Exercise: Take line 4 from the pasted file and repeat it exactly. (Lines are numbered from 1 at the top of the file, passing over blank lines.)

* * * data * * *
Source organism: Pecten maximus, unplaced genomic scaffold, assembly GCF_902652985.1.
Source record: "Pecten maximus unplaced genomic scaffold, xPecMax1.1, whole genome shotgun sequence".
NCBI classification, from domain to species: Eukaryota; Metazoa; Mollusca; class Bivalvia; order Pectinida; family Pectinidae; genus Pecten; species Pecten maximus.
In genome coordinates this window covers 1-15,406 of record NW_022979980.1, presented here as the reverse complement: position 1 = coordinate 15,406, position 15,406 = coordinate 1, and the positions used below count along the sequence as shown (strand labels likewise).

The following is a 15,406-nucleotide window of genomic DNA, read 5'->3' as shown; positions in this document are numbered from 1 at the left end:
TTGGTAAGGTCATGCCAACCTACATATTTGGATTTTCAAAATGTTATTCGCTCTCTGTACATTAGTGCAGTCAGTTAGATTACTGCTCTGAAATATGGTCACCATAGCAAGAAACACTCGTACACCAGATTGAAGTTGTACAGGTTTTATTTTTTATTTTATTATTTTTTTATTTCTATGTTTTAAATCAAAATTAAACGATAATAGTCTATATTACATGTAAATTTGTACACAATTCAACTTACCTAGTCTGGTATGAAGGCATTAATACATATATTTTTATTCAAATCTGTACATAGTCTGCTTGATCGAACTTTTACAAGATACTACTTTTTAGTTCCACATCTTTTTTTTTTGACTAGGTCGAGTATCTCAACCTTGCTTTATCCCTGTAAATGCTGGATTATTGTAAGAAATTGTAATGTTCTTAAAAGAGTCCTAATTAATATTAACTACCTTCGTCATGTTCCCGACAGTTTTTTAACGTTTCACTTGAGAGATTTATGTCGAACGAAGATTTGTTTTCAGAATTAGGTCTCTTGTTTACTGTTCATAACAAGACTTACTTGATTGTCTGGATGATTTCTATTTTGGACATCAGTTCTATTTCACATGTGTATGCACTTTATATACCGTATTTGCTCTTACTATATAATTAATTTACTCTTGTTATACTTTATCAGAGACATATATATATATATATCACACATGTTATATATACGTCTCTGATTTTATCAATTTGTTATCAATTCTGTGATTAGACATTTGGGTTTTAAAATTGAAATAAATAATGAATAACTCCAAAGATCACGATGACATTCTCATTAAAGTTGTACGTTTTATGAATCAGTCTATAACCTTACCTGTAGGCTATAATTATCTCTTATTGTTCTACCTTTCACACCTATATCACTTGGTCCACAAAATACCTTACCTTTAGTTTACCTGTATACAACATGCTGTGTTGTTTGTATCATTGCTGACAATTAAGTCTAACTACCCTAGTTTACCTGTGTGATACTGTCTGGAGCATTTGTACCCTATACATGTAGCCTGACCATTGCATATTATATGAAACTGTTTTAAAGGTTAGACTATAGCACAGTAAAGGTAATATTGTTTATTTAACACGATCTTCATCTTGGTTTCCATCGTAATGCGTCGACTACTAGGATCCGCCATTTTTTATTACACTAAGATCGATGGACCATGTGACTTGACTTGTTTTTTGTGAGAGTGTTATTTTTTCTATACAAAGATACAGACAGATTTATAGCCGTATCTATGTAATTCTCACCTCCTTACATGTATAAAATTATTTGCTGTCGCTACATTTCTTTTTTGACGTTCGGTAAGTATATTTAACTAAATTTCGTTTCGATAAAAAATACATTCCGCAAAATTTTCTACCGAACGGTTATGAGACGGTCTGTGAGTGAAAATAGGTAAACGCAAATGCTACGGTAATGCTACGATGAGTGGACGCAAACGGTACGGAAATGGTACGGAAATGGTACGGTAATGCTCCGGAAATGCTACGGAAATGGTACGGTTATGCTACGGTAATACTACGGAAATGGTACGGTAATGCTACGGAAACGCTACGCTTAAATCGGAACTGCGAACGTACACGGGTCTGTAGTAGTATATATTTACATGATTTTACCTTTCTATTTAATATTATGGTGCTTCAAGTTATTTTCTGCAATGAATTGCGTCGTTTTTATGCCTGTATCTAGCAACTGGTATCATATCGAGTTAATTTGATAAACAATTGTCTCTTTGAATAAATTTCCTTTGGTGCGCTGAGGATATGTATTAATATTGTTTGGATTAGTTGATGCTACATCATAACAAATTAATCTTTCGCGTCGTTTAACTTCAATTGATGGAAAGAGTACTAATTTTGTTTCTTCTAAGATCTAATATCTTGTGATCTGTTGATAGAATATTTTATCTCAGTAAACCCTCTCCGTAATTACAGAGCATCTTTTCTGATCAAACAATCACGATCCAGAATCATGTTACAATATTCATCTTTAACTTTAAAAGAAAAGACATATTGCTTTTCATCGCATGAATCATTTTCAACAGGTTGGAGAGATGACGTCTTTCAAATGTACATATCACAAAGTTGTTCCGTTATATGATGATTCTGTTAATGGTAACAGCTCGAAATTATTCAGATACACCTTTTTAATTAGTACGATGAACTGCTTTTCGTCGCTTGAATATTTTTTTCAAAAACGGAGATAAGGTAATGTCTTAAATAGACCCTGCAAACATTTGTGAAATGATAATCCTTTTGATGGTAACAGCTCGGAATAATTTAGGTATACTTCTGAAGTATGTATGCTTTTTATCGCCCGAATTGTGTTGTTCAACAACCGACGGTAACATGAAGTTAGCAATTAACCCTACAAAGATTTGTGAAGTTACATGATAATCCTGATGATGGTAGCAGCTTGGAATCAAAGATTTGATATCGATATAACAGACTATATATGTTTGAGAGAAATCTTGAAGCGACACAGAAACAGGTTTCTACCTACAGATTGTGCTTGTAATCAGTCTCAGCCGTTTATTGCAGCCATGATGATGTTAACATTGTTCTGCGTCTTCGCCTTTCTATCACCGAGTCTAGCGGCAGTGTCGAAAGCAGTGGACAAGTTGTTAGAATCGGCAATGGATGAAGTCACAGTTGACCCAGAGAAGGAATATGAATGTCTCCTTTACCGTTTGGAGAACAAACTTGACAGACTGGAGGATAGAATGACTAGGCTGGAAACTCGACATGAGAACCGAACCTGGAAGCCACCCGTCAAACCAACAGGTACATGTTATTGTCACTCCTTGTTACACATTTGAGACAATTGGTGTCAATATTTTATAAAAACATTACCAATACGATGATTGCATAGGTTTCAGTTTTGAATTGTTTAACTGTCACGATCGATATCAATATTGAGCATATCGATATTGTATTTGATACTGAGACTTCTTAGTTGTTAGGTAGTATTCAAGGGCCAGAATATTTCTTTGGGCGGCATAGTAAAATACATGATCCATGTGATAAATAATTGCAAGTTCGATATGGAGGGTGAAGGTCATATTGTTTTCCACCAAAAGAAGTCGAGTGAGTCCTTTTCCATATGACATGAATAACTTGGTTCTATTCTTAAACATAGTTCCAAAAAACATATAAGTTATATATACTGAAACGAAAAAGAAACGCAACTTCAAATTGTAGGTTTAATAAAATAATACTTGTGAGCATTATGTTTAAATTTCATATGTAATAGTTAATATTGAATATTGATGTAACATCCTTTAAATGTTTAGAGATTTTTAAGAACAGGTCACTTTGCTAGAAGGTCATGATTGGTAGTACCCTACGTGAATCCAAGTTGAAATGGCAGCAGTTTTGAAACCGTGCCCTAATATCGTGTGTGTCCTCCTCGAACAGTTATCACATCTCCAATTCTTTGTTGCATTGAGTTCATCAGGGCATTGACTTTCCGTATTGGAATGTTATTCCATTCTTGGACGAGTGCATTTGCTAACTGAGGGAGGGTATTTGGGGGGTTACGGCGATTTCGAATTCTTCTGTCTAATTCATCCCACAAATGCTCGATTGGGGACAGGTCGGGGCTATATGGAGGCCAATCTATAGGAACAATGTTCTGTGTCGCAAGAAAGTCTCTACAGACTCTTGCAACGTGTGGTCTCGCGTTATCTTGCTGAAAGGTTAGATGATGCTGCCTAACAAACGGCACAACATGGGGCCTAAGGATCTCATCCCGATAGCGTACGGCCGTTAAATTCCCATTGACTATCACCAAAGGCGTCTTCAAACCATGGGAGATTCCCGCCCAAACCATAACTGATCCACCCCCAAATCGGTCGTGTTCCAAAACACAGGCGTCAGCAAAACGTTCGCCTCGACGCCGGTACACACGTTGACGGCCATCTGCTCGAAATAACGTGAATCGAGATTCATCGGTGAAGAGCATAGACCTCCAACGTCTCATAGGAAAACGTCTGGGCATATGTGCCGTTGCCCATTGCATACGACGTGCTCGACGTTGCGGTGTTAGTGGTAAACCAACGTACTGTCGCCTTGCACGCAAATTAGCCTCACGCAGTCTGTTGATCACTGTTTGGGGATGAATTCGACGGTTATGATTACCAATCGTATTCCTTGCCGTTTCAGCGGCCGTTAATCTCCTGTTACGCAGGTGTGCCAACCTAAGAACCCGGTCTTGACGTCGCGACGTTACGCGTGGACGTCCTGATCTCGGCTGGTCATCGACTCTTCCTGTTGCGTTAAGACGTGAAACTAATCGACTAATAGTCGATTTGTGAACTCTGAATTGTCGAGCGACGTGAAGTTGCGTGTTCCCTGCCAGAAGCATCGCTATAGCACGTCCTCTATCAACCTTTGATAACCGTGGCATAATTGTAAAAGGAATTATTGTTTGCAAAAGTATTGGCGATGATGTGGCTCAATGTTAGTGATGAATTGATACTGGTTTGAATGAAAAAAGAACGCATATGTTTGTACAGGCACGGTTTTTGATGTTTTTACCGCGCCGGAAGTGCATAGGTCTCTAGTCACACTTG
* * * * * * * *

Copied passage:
In genome coordinates this window covers 1-15,406 of record NW_022979980.1, presented here as the reverse complement: position 1 = coordinate 15,406, position 15,406 = coordinate 1, and the positions used below count along the sequence as shown (strand labels likewise).